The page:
I went to DC and filed a formal complaint with Equal Employment Opportunity Commission (EEOC). However, the TSA has its own EEOC. Needless to say, they sided with the TSA. I pressed on, eventually speaking to Internal Affairs, but I quickly learned their role is risk management (damage control), not justice. My harasser, who I learned had confessed to Human Resources was terminated a month later for sexually assaulting a third woman; I was the second. And his confession? The audio tape failed because the HR investigator “failed to push the record button,” and the video tapes of the assaults “could not be located” by the airport police.

Now I work at a job in which I have no breaks regardless of the length of my shift (no lunches either), and an expectation that I will never be sick, injured or need personal days or I may be terminated. Yes, this is all legal in North Carolina. I could go on, but I think this makes my point.

To anyone who believes that ending the sex industry and forcing sex workers to take on straight jobs is some great achievement, please look at the reality. The devil is in the details. Ask those of us who have gone from sex work to straight jobs what really transpired.

Please, do continue to rescue trafficking victims but stop conflating sex trafficking with sex work. Start focusing on realities rather than just mass-rescues that do us real harm, that hurts and kills sex workers, and often has no real basis in the reality of the lives of those involved.

I have been far more harmed by “straight jobs” than I ever was as either a stripper or an independent escort.

Who feeds me when injuries knock me out for weeks and I have no more income? Does Melissa Farley’s Prostitution Research Education provide these services? Does Donna M. Hughes’ Citizens Against Trafficking? Does Gail Dines’ Stop Porn Culture? Does Shelly Lubben’s Pink Cross?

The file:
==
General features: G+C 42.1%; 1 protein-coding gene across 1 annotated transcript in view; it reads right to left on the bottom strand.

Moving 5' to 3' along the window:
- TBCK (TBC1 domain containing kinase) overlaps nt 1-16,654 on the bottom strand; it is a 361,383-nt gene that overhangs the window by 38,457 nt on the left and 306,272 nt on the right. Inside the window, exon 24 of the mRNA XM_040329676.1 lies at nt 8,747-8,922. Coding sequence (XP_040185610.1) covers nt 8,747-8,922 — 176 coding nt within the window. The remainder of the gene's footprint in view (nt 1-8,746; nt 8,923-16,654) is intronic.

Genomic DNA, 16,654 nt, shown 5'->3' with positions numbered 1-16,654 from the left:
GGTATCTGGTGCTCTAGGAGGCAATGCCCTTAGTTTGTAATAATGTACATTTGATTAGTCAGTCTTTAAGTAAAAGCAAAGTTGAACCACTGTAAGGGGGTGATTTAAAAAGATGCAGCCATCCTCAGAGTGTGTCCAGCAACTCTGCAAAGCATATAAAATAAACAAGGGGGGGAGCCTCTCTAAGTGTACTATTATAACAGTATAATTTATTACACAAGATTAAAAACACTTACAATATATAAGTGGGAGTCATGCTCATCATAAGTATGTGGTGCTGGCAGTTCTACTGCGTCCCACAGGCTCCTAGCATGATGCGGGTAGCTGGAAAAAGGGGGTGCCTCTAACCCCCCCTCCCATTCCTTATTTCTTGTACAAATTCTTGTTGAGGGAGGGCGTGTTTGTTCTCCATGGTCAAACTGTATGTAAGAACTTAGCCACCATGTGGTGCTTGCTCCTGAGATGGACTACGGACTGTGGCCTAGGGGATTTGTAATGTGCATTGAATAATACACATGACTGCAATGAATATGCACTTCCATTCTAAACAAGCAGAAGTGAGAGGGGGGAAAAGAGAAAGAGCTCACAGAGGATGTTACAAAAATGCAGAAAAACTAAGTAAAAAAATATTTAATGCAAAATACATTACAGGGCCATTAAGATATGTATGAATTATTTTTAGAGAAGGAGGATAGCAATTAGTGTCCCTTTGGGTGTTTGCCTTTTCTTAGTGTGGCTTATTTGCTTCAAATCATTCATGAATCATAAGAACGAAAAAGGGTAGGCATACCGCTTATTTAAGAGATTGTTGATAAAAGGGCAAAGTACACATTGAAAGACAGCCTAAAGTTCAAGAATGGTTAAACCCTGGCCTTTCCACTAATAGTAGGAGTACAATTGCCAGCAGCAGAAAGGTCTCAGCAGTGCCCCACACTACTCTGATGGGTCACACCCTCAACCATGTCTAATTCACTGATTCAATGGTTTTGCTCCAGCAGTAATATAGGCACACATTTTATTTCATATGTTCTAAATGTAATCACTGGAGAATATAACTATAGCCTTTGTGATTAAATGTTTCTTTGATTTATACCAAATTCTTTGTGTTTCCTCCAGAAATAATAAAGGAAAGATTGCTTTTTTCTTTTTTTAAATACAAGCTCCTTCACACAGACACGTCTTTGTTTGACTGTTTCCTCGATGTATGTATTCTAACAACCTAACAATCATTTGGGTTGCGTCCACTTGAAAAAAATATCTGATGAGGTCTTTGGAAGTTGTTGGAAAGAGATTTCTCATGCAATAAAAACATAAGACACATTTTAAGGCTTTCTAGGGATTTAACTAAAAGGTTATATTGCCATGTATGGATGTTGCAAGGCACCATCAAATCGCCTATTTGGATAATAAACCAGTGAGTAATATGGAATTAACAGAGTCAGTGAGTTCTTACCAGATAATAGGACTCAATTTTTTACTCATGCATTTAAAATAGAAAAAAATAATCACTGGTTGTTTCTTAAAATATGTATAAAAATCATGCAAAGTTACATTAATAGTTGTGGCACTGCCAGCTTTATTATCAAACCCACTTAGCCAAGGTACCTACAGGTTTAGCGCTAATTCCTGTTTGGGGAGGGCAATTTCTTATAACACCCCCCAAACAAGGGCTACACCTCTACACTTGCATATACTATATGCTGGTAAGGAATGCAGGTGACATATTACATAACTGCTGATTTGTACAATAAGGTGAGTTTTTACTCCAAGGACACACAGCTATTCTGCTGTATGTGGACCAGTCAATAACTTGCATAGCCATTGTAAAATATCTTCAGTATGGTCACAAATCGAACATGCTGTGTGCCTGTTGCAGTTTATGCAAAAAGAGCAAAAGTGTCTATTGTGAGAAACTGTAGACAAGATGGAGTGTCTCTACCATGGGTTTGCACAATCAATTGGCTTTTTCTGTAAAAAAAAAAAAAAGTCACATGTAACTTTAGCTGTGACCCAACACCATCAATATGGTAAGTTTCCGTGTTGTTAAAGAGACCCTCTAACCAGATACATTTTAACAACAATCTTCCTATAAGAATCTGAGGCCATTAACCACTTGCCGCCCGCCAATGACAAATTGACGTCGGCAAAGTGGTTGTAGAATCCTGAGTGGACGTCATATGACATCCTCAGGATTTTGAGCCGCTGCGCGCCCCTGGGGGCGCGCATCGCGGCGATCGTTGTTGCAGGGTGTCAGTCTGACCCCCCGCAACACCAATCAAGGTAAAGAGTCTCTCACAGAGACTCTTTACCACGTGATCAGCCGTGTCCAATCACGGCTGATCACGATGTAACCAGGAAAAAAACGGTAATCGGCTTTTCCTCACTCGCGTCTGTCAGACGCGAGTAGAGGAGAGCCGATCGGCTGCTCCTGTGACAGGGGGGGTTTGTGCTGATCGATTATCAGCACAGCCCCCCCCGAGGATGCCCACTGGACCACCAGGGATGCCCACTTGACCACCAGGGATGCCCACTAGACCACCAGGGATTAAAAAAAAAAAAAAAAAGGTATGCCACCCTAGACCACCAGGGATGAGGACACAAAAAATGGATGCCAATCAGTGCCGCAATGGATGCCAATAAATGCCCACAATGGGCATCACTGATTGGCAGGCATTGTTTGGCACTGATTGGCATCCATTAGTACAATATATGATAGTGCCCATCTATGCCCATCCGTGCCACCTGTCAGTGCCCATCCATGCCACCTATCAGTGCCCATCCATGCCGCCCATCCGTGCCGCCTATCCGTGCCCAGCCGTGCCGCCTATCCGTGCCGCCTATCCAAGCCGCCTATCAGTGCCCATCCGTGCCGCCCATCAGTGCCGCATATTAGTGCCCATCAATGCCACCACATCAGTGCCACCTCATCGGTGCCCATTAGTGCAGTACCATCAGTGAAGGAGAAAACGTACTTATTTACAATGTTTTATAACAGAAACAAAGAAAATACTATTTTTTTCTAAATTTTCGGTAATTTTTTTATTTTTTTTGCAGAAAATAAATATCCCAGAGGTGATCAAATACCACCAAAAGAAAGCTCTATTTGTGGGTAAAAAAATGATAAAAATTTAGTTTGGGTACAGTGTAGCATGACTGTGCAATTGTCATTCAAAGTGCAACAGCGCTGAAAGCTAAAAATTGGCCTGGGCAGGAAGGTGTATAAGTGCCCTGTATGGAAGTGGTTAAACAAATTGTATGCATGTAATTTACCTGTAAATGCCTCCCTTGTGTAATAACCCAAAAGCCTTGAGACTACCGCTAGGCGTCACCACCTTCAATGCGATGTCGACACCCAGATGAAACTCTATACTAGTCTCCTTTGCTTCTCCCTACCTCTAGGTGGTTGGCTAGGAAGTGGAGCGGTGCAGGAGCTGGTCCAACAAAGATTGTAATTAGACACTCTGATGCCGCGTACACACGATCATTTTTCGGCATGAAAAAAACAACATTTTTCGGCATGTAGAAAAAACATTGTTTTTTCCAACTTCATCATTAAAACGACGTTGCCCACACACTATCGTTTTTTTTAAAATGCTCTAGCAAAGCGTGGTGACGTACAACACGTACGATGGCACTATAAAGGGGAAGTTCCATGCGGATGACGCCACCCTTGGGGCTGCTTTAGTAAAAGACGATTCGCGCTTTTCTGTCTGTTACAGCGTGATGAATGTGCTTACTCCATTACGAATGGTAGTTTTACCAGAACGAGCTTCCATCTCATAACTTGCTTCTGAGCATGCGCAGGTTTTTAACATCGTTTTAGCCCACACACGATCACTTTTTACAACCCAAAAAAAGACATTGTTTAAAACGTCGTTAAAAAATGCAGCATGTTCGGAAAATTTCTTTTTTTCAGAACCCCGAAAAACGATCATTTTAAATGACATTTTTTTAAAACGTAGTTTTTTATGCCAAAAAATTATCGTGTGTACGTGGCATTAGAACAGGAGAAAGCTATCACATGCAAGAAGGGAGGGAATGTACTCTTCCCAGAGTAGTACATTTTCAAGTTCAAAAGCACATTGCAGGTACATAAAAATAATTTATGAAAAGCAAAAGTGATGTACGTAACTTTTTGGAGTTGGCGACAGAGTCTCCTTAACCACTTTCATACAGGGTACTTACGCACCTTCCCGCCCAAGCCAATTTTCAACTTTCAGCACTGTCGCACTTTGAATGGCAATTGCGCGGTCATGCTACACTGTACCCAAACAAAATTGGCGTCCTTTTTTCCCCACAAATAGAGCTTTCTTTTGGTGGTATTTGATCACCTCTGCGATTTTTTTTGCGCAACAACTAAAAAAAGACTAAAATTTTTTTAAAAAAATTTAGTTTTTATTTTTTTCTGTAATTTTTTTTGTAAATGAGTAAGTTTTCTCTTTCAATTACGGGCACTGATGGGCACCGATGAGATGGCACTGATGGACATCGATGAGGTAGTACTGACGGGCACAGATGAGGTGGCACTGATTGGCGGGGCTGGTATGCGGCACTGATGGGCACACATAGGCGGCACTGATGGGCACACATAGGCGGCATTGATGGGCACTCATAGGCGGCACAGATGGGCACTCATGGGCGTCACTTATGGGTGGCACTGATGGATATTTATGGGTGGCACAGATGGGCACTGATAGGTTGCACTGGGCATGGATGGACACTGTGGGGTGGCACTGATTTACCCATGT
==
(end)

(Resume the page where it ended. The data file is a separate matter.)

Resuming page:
Melissa Farley, Donna M. Hughes: where is the justice you promise to bring us trafficking victims? Do you even care about us?

Sigh. Anyone feel like helping out over at “Hope for the Lost”?

Sigh. Anyone feel like helping out over at “Hope for the Lost”? The following is Victor Malarek’s response to Pye Jacobssen’s video criticizing the Swedish Model. He wrote “The Natashas” and “The Johns: Sex for Sale and the Men who Buy it”.

“The pro-prostitution organizations…which are basically individuals used as fronts by the sex industry (which is only interested in making huge amounts of money), will come out of the woodwork and vociferously attack any group that fights legalization and decriminalization of the flesh trade.

The arguments put forward by the pro-prostitution groups are specious and full of lies and propaganda. The fact is that wherever legalization has been implemented, it has led to a monumental failure in all aspects of the so-called trade. It has always led to more and more women trafficked, and has not led to an improvement in the condition of women ensnared in the trade.

The pro-prostitution groups’ position against trafficking is a ruse. Their attempts to separate trafficking from legalization are a divide and conquer tactic…they know full well that huge numbers of trafficked women make up the trade. To see how bad the situation is where legalization has been implemented, read ‘The Johns’ and what has happened in Amsterdam! Moreover, the legal and illegal brothels in several Australian states which have legalized are filled with Southeast Asian women. These women do not speak English, they don’t have any money. They don’t have the business acumen to set themselves as business contractors.